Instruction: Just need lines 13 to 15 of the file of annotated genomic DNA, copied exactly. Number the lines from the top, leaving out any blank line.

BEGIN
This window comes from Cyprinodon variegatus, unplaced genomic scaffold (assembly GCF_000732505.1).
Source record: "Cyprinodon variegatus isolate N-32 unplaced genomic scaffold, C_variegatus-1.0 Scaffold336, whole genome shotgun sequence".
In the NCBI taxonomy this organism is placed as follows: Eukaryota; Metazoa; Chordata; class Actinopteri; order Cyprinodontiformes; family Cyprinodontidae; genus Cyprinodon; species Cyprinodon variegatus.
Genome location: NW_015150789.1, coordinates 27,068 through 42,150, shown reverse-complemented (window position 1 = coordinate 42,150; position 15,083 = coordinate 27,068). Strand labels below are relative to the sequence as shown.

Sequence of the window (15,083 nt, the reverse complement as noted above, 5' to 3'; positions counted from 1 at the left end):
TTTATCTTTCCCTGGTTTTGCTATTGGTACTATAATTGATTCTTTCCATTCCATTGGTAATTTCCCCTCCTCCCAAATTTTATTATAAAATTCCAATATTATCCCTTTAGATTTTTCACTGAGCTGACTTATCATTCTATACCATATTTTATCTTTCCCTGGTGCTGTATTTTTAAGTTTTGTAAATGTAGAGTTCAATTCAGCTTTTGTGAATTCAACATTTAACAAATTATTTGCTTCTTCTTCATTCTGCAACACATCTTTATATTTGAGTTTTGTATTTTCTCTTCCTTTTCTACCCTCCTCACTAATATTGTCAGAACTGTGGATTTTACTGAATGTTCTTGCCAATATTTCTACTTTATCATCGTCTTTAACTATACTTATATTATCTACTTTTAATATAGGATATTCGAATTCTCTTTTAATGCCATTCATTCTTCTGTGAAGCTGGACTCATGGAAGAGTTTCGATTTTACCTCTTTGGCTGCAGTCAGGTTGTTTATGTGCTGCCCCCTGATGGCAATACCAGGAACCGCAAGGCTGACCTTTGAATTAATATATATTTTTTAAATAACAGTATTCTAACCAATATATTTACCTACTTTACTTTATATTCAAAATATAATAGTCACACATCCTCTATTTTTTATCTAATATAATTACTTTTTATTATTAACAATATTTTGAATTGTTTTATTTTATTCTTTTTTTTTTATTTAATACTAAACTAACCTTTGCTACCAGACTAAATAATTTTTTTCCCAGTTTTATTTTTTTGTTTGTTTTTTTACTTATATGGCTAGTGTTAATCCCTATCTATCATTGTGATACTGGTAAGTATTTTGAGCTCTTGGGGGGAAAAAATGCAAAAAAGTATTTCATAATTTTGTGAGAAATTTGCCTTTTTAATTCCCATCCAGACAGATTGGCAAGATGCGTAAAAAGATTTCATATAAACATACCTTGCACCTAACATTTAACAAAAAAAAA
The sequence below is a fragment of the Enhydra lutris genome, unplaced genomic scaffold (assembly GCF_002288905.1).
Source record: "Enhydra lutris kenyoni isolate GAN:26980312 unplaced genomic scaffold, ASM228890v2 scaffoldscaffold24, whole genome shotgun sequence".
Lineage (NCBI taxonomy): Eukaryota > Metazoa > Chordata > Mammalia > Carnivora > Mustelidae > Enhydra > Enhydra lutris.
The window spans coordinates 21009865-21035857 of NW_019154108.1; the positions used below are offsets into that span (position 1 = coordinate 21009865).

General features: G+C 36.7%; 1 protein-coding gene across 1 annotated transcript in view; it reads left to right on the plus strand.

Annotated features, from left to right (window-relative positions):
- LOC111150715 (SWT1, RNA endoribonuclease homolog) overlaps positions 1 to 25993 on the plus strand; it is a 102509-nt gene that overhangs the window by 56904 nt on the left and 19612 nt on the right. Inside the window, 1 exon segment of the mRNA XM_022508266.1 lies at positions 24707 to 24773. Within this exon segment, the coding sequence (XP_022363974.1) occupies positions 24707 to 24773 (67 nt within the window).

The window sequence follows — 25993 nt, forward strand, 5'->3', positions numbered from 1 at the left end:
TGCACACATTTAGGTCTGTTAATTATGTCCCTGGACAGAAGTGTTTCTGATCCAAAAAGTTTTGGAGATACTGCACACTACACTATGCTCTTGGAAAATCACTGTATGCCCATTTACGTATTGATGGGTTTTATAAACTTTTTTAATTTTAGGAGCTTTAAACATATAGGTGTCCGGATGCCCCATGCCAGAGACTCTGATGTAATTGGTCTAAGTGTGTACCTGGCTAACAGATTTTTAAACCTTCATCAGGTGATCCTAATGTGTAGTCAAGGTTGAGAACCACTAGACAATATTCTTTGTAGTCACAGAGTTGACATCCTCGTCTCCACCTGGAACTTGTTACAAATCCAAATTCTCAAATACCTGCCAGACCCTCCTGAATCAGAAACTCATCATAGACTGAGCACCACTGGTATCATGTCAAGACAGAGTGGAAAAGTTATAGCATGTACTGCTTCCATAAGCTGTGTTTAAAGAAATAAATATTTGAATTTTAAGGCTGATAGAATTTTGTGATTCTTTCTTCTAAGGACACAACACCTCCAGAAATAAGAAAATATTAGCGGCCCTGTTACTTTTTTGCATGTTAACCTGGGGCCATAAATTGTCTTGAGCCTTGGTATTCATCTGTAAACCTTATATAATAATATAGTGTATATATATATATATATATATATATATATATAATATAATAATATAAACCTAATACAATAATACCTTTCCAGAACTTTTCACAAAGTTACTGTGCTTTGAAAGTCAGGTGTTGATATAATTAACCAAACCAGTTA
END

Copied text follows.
- LOC111150715 (SWT1, RNA endoribonuclease homolog) overlaps positions 1 to 25993 on the plus strand; it is a 102509-nt gene that overhangs the window by 56904 nt on the left and 19612 nt on the right. Inside the window, 1 exon segment of the mRNA XM_022508266.1 lies at positions 24707 to 24773. Within this exon segment, the coding sequence (XP_022363974.1) occupies positions 24707 to 24773 (67 nt within the window).

The window sequence follows — 25993 nt, forward strand, 5'->3', positions numbered from 1 at the left end:
TGCACACATTTAGGTCTGTTAATTATGTCCCTGGACAGAAGTGTTTCTGATCCAAAAAGTTTTGGAGATACTGCACACTACACTATGCTCTTGGAAAATCACTGTATGCCCATTTACGTATTGATGGGTTTTATAAACTTTTTTAATTTTAGGAGCTTTAAACATATAGGTGTCCGGATGCCCCATGCCAGAGACTCTGATGTAATTGGTCTAAGTGTGTACCTGGCTAACAGATTTTTAAACCTTCATCAGGTGATCCTAATGTGTAGTCAAGGTTGAGAACCACTAGACAATATTCTTTGTAGTCACAGAGTTGACATCCTCGTCTCCACCTGGAACTTGTTACAAATCCAAATTCTCAAATACCTGCCAGACCCTCCTGAATCAGAAACTCATCATAGACTGAGCACCACTGGTATCATGTCAAGACAGAGTGGAAAAGTTATAGCATGTACTGCTTCCATAAGCTGTGTTTAAAGAAATAAATATTTGAATTTTAAGGCTGATAGAATTTTGTGATTCTTTCTTCTAAGGACACAACACCTCCAGAAATAAGAAAATATTAGCGGCCCTGTTACTTTTTTGCATGTTAACCTGGGGCCATAAATTGTCTTGAGCCTTGGTATTCATCTGTAAACCTTATATAATAATATAGTGTATATATATATATATATATATATATATATATAATATAATAATATAAACCTAATACAATAATACCTTTCCAGAACTTTTCACAAAGTTACTGTGCTTTGAAAGTCAGGTGTTGATATAATTAACCAAACCAGTTA